U. S. Judd, a retired farmer who is now spending the aftermath of many years, of successful industry in quiet retirement at McCune, is one of the earliest settlers of Osage township, where he took up his residence in the year 1868, a short time after he had returned from his military service in the south, where he was one of the valiant soldiers for the Union. He was living in Illinois when the war began, and he enlisted at Springfield in September, 1861, in Company G, Tenth Illinois Cavalry, under Captain Bates and Colonel Wickersham. They were in camp at Camp Butler, Springfield, later went to Quincy, and then to Benton Barracks, St. Louis, and from there to Mt. Vernon, Missouri. They were a part of General Steele's command and took part in various operations in the Mississippi valley up to and including the siege and capture of Vicksburg; were then sent south, and took part in the Red River expedition; and toward the close of the war marched across the Texas plains to San Antonio, where they remained during the first months of the reconstruction period. They were then sent to Galveston and up north, and received honorable discharge at Springfield, Illinois.
Mr. Judd is a native of Canada, having been born near Toronto, March 20, 1837, a son of Evi and Louise Judd, both natives of Canada. When he was a baby he was brought by his parents to the United States, their first location being in Ohio, and then in Sangamon county, Illinois, near Springfield, where they were quite early residents. The father was a farmer, and died in Sangamon county at the age of eighty. Politically he was a Jackson Democrat. There were five children in the family, and one other besides Mr. Judd is living, namely, Susan Ramsey, of St. Louis.
Mr. Judd was reared on the old Illinois farm, and that he grew up among pioneer conditions is shown by the fact that he attended one of the old-fashioned log-cabin schools, one that had slab seats, a fireplace, and a broad plank against the wall for a desk for the older pupils, with such other meager educational equipments as were then in vogue. After the war he returned to Illinois, and was married near Springfield to Miss Martha Tibbs, and they have spent a happy married life of nearly forty years. Her father, James Tibbs, was one of the early settlers of Sangamon county, which will be remembered as the home of Lincoln, and Mrs. Judd in her childhood often played with the children of the great emancipator. Her father and Lincoln were warm friends. Her mother was Durinda Short, who was born at Springfield, her parents being among the first settlers in that vicinity. James Tibbs and wife had the following children: Margaret, Mary, Mrs. Judd, Lazetta, and Janette, but Mrs. Judd and Mary are the only ones now living. Mrs. Judd's father died at the age of thirty-three, leaving his widow and five children, and his wife died at seventy-six. He was a Republican in politics, and he and his wife were members of the Christian church.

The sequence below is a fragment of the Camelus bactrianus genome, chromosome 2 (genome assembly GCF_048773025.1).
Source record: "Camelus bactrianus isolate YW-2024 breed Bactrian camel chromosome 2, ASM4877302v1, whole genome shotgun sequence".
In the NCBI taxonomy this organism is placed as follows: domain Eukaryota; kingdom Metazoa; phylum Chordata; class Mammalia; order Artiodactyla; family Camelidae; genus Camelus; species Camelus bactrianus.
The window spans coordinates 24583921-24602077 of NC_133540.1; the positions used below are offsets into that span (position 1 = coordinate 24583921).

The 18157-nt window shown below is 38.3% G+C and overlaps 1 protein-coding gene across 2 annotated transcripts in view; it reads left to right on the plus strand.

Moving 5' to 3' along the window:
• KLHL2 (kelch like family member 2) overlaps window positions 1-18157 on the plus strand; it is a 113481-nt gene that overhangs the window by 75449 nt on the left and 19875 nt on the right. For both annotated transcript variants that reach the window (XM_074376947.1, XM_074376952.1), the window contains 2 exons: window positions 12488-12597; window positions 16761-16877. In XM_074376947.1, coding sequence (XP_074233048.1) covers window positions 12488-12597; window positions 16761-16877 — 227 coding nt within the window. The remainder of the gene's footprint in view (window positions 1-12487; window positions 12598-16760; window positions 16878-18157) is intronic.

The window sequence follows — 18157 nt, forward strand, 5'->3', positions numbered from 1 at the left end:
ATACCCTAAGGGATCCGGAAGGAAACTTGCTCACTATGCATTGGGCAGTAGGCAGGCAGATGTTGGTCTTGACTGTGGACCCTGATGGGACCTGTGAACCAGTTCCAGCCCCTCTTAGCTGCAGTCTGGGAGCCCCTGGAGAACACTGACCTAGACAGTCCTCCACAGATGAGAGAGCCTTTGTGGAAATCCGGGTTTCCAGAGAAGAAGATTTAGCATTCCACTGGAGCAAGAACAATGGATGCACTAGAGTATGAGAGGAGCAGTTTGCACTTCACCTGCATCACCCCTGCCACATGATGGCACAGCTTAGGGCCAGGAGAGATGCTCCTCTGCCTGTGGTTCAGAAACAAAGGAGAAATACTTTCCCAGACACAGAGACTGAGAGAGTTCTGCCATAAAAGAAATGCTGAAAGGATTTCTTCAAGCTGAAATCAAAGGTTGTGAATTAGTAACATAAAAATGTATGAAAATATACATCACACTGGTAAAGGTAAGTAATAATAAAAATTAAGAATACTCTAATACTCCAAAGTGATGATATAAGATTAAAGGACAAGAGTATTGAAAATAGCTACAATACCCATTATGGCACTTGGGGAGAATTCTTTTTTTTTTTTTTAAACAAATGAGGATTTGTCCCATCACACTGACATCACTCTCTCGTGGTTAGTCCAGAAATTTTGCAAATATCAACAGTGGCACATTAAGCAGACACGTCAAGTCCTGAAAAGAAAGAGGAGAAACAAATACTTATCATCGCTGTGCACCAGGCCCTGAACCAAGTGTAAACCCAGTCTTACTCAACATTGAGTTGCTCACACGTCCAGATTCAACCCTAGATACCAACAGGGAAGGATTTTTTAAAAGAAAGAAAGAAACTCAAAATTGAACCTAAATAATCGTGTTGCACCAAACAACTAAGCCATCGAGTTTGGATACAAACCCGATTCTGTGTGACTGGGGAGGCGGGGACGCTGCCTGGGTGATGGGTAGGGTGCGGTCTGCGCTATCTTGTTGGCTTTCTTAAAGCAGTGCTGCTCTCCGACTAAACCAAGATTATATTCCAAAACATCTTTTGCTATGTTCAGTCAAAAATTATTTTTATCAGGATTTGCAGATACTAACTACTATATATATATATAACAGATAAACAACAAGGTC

In 1868 Mr. Judd and wife took a journey to Kansas in a prairie schooner, camping out at night, and were twenty-one days on the road. They located in Osage township, four miles north of McCune, and for many years were successfully engaged in farming there. Mr. Judd developed two fine farms of eighty acres each, with two residences, two orchards, and all other accessories. After working out a prosperous career he finally retired from active affairs and gave the management of his farms into the hands of his sons, he and his wife moving to McCune, where they have a beautiful home in which to spend the remaining years of their lives in comfort and ease, as they have truly deserved from their endeavors in the past. Mr. and Mrs. Judd lost a child at the age of fourteen months, and a daughter died at the age of eighteen, she being just at the entrance to womanhood and a popular and charming young lady of many noble and endearing characteristics. They have five children living: Edwin is on one of the farms; Albert, of Carthage, Missouri; Maud Groff, of Carthage; Mary Scott, of Neosho county, Kansas; and Charley, on one of the farms. Mr. Judd, although formerly a Douglas Democrat, is now in the ranks of the Republican party. He is a member of Osage Post No. 156, G. A. R., and he and his wife are members of the Christian church.Pages 498-500 from A Twentieth century history and biographical record of Crawford County, Kansas, by Home Authors; Illustrated. Published by Lewis Publishing Company, Chicago, IL : 1905. 656 p. ill. Transcribed by Carolyn Ward, in November, 2003.
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